Inaugural World Bank education report recognises success of Liberian PPP
The World Bank has released its first ever report on education. It recognizes the global learning crisis and the failure of governments towards the hundreds of millions of children who are not in school or in school not learning.
World Bank Group President Jim Yong Kim said
“This learning crisis is a moral and economic crisis. To realize education’s promise, we need to prioritize learning, not just schooling.”
The report, LEARNING to Realize Education’s Promise, calls on developing countries to implement better learning assessments and use an evidence based approach to deciding which education interventions work.
The report names Partnership Schools for Liberia (PSL) as a global example of positive policy action. Commenting on the Liberian education initiative, which Bridge Liberia is a partner in delivering, the report says “early grade reading improved substantially within a very short time thanks to focused efforts based on evidence.”
The report notes that ‘when countries and their leaders make “learning for all” a national priority, education standards can improve dramatically.’
Following the publication of the Liberian RCT report which showed that the Public Private Partnership had delivered a 60% learning increase in public schools, other African countries including Kenya and Uganda have been asking whether there are any lessons that can be learnt.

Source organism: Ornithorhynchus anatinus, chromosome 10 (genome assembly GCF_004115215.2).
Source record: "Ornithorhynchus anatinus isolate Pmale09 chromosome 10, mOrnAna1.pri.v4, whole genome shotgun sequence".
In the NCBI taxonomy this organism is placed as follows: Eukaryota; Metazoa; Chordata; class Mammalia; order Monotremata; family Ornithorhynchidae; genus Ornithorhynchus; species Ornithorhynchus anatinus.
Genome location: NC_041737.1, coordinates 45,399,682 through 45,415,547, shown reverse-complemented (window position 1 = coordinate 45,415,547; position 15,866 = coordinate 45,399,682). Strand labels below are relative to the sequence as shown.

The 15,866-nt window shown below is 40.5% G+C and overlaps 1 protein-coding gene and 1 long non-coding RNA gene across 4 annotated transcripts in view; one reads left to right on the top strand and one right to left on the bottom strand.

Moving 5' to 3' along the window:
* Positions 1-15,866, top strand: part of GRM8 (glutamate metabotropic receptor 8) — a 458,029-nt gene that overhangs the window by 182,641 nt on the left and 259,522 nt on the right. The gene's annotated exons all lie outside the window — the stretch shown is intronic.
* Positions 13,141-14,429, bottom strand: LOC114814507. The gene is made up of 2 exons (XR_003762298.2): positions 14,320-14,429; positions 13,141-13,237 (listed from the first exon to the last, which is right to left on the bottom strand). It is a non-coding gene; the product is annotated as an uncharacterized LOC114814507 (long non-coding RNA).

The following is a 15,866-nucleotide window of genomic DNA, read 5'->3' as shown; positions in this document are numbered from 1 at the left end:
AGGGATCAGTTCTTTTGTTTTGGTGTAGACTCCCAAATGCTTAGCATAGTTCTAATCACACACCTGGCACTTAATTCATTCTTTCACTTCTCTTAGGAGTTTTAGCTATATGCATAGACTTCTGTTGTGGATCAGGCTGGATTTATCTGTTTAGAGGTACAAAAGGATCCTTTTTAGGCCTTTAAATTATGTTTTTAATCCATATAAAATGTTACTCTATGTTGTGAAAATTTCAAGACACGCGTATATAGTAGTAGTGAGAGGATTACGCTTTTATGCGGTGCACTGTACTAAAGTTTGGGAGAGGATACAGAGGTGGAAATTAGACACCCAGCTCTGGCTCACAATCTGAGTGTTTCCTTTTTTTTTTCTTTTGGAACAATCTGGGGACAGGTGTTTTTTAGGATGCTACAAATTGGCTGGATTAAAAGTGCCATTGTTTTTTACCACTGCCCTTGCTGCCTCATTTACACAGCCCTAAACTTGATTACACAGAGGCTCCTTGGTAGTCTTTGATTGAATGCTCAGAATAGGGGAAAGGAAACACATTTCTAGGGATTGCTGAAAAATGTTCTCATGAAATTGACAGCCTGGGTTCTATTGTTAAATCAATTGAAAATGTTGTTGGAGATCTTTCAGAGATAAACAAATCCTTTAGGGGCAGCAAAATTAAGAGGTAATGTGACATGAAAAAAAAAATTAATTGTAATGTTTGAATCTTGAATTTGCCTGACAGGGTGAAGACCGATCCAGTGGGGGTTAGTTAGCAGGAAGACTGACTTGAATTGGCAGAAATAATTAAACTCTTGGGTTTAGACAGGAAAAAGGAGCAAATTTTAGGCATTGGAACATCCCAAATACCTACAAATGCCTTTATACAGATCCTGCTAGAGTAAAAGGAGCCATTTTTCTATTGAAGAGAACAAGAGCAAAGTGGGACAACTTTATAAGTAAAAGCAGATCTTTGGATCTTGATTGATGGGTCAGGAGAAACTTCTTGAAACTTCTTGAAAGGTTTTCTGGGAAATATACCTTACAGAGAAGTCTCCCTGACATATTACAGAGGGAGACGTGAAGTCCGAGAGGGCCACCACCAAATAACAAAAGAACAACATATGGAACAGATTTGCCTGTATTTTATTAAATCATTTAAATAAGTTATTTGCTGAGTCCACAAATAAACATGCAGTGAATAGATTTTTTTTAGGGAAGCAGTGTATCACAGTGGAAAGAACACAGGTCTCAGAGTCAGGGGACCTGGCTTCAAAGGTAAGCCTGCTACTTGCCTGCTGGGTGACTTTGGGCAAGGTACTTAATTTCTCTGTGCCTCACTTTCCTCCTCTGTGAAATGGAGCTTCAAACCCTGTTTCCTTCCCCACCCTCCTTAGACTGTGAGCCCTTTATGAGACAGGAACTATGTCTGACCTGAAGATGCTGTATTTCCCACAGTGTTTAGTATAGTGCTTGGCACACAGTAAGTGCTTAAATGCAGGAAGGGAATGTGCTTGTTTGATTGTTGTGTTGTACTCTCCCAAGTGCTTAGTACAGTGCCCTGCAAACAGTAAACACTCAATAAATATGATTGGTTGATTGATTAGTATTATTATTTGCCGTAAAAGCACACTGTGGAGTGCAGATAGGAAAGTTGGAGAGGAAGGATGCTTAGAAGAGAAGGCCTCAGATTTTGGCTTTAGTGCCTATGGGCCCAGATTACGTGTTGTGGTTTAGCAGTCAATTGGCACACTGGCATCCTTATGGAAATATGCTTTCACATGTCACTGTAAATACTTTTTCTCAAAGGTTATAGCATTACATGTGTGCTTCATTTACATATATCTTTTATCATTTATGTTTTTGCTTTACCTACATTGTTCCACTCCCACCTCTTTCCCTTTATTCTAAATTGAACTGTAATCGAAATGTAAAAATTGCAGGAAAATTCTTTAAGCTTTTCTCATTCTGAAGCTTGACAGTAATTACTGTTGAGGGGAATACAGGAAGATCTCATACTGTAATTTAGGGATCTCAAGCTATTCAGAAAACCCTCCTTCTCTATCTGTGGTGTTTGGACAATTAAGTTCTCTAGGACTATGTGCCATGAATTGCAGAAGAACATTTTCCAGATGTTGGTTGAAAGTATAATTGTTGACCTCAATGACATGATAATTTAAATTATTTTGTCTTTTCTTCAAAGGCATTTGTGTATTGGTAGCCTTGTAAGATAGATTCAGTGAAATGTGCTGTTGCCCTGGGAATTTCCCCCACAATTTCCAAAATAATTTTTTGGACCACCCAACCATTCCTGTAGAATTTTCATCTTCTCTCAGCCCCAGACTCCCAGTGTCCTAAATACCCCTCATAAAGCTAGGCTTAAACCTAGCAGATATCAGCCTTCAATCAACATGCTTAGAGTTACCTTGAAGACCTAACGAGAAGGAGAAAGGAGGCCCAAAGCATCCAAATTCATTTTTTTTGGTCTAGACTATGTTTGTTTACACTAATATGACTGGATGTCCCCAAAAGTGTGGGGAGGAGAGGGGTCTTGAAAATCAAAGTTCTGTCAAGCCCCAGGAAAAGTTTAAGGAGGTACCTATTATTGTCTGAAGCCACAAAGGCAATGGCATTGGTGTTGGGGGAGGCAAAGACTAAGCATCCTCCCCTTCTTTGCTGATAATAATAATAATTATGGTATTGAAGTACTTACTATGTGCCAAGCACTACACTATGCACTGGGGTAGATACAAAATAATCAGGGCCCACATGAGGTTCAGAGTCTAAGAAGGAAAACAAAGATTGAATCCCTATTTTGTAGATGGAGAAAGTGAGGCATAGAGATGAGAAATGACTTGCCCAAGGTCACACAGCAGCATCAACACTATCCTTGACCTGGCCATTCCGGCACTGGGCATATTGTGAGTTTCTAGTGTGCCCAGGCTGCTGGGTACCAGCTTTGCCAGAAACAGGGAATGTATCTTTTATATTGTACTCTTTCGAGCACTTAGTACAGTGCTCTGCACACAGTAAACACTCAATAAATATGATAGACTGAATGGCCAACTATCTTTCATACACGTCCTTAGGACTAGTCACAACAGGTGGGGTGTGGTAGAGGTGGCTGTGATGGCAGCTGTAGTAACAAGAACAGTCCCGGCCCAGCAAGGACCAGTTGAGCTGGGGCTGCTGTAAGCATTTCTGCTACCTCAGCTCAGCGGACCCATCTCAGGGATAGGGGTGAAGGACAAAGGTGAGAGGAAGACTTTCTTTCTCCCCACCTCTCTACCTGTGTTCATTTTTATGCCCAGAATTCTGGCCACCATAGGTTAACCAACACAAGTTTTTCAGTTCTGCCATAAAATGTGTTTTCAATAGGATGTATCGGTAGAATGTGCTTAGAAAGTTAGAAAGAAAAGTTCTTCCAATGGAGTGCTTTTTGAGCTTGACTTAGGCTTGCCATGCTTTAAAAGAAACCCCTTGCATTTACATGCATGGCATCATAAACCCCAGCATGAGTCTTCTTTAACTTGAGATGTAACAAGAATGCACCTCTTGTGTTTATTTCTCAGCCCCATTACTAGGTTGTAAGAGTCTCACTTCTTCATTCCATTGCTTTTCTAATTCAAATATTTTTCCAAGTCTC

In response to the new World Bank report, Bridge Liberia ’s Chief Academic Officer Sean Geraghty said, “We welcome this overview of the global education crisis and the very practical policy advice the authors put forward. Bridge Liberia completely agrees that the new education intervention in Liberia is an example for other governments who wish to effectively invest in their children’s future. In only one year, students in the intervention in Liberia learned 60% more than they would have in standard public schools. This is significant, meaningful progress by any measure, and as the World Bank report states: Other countries do not have to wait. Real change is possible and affordable now.”
Sean Geraghty goes on to say, “The global education crisis is the driver behind so many of the world’s major challenges: cycles of generational poverty, poor health, infant mortality, low wages, low economic growth. So, it’s not an exaggeration to say that fixing the global learning problem is a global priority, recognised by the UN, World Bank, and leaders worldwide.
“At Bridge Liberia , we have pioneered a new way of helping governments to quickly improve their education quality and capacity. It’s a model that is evidence based, long term self-sustainable, and scalable. I’m glad this new report has put a spotlight on the work of the Liberian Ministry of Education, who we proudly partner with.”
Jaime Saavedra, the World Bank’s Senior Director for Education said,
“Education reform is urgently needed and requires persistence as well as the political alignment of government, media, entrepreneurs, teachers, parents, and students. They all have to value and demand better learning.”